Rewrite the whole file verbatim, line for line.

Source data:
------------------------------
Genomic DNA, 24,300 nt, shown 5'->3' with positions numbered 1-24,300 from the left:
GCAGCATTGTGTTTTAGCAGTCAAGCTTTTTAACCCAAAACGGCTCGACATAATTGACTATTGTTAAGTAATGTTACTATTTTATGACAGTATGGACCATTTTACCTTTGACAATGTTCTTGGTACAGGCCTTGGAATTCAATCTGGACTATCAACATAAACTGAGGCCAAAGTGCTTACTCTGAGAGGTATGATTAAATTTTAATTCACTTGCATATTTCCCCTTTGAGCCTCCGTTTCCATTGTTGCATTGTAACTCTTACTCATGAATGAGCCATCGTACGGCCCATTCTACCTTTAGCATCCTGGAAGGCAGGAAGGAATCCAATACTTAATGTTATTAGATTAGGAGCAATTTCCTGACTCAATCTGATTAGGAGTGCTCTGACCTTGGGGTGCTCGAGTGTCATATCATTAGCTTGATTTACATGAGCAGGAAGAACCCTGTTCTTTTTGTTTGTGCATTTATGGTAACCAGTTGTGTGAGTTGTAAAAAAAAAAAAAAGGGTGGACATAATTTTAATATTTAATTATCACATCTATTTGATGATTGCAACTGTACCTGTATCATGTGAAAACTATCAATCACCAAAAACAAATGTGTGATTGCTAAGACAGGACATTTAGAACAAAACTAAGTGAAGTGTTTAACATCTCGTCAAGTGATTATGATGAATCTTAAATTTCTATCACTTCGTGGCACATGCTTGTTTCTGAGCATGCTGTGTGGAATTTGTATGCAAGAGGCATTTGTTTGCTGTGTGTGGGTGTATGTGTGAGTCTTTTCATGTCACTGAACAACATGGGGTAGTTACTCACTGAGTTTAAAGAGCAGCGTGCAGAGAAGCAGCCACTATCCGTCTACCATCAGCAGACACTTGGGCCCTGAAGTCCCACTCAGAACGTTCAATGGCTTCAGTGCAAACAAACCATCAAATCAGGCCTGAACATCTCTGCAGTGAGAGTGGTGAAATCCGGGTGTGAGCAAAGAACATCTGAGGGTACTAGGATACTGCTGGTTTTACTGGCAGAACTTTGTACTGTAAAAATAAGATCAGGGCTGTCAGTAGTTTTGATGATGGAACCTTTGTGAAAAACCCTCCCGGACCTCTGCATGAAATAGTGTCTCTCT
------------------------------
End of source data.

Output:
Genomic DNA, 24,300 nt, shown 5'->3' with positions numbered 1-24,300 from the left:
GCAGCATTGTGTTTTAGCAGTCAAGCTTTTTAACCCAAAACGGCTCGACATAATTGACTATTGTTAAGTAATGTTACTATTTTATGACAGTATGGACCATTTTACCTTTGACAATGTTCTTGGTACAGGCCTTGGAATTCAATCTGGACTATCAACATAAACTGAGGCCAAAGTGCTTACTCTGAGAGGTATGATTAAATTTTAATTCACTTGCATATTTCCCCTTTGAGCCTCCGTTTCCATTGTTGCATTGTAACTCTTACTCATGAATGAGCCATCGTACGGCCCATTCTACCTTTAGCATCCTGGAAGGCAGGAAGGAATCCAATACTTAATGTTATTAGATTAGGAGCAATTTCCTGACTCAATCTGATTAGGAGTGCTCTGACCTTGGGGTGCTCGAGTGTCATATCATTAGCTTGATTTACATGAGCAGGAAGAACCCTGTTCTTTTTGTTTGTGCATTTATGGTAACCAGTTGTGTGAGTTGTAAAAAAAAAAAAAAGGGTGGACATAATTTTAATATTTAATTATCACATCTATTTGATGATTGCAACTGTACCTGTATCATGTGAAAACTATCAATCACCAAAAACAAATGTGTGATTGCTAAGACAGGACATTTAGAACAAAACTAAGTGAAGTGTTTAACATCTCGTCAAGTGATTATGATGAATCTTAAATTTCTATCACTTCGTGGCACATGCTTGTTTCTGAGCATGCTGTGTGGAATTTGTATGCAAGAGGCATTTGTTTGCTGTGTGTGGGTGTATGTGTGAGTCTTTTCATGTCACTGAACAACATGGGGTAGTTACTCACTGAGTTTAAAGAGCAGCGTGCAGAGAAGCAGCCACTATCCGTCTACCATCAGCAGACACTTGGGCCCTGAAGTCCCACTCAGAACGTTCAATGGCTTCAGTGCAAACAAACCATCAAATCAGGCCTGAACATCTCTGCAGTGAGAGTGGTGAAATCCGGGTGTGAGCAAAGAACATCTGAGGGTACTAGGATACTGCTGGTTTTACTGGCAGAACTTTGTACTGTAAAAATAAGATCAGGGCTGTCAGTAGTTTTGATGATGGAACCTTTGTGAAAAACCCTCCCGGACCTCTGCATGAAATAGTGTCTCTCT